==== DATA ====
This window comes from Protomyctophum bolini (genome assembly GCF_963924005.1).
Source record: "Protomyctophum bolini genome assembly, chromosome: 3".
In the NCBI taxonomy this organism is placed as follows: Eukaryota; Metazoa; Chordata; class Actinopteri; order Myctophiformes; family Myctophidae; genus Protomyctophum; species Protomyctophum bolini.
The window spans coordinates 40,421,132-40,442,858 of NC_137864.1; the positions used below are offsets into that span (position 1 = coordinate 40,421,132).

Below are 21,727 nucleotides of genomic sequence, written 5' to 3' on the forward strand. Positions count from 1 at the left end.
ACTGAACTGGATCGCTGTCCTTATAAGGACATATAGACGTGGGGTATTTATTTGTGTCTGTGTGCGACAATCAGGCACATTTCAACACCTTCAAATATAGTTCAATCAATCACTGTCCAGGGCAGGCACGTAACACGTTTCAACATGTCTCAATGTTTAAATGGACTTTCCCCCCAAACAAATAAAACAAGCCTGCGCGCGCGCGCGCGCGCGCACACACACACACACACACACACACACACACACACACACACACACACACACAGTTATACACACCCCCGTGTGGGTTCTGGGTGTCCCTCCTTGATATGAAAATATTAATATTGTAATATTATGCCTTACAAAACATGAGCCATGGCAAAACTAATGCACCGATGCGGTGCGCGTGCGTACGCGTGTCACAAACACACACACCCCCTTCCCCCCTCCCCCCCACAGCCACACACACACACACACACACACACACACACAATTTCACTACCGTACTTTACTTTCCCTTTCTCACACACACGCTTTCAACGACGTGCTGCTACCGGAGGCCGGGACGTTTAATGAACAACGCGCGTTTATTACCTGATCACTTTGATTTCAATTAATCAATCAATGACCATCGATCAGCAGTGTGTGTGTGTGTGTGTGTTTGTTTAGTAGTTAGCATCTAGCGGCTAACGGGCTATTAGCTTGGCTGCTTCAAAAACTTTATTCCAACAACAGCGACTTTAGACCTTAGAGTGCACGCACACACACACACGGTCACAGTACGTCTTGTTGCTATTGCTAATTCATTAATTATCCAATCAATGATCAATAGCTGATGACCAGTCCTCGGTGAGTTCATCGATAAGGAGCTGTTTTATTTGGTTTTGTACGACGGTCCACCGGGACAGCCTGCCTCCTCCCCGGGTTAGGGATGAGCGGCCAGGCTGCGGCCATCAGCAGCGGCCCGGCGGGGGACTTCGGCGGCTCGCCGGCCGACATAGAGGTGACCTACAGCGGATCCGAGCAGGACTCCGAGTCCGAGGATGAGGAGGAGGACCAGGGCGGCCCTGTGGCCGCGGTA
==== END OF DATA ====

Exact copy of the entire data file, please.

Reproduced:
This window comes from Protomyctophum bolini (genome assembly GCF_963924005.1).
Source record: "Protomyctophum bolini genome assembly, chromosome: 3".
In the NCBI taxonomy this organism is placed as follows: Eukaryota; Metazoa; Chordata; class Actinopteri; order Myctophiformes; family Myctophidae; genus Protomyctophum; species Protomyctophum bolini.
The window spans coordinates 40,421,132-40,442,858 of NC_137864.1; the positions used below are offsets into that span (position 1 = coordinate 40,421,132).

Below are 21,727 nucleotides of genomic sequence, written 5' to 3' on the forward strand. Positions count from 1 at the left end.
ACTGAACTGGATCGCTGTCCTTATAAGGACATATAGACGTGGGGTATTTATTTGTGTCTGTGTGCGACAATCAGGCACATTTCAACACCTTCAAATATAGTTCAATCAATCACTGTCCAGGGCAGGCACGTAACACGTTTCAACATGTCTCAATGTTTAAATGGACTTTCCCCCCAAACAAATAAAACAAGCCTGCGCGCGCGCGCGCGCGCGCACACACACACACACACACACACACACACACACACACACACACACACACACAGTTATACACACCCCCGTGTGGGTTCTGGGTGTCCCTCCTTGATATGAAAATATTAATATTGTAATATTATGCCTTACAAAACATGAGCCATGGCAAAACTAATGCACCGATGCGGTGCGCGTGCGTACGCGTGTCACAAACACACACACCCCCTTCCCCCCTCCCCCCCACAGCCACACACACACACACACACACACACACACACAATTTCACTACCGTACTTTACTTTCCCTTTCTCACACACACGCTTTCAACGACGTGCTGCTACCGGAGGCCGGGACGTTTAATGAACAACGCGCGTTTATTACCTGATCACTTTGATTTCAATTAATCAATCAATGACCATCGATCAGCAGTGTGTGTGTGTGTGTGTGTTTGTTTAGTAGTTAGCATCTAGCGGCTAACGGGCTATTAGCTTGGCTGCTTCAAAAACTTTATTCCAACAACAGCGACTTTAGACCTTAGAGTGCACGCACACACACACACGGTCACAGTACGTCTTGTTGCTATTGCTAATTCATTAATTATCCAATCAATGATCAATAGCTGATGACCAGTCCTCGGTGAGTTCATCGATAAGGAGCTGTTTTATTTGGTTTTGTACGACGGTCCACCGGGACAGCCTGCCTCCTCCCCGGGTTAGGGATGAGCGGCCAGGCTGCGGCCATCAGCAGCGGCCCGGCGGGGGACTTCGGCGGCTCGCCGGCCGACATAGAGGTGACCTACAGCGGATCCGAGCAGGACTCCGAGTCCGAGGATGAGGAGGAGGACCAGGGCGGCCCTGTGGCCGCGGTA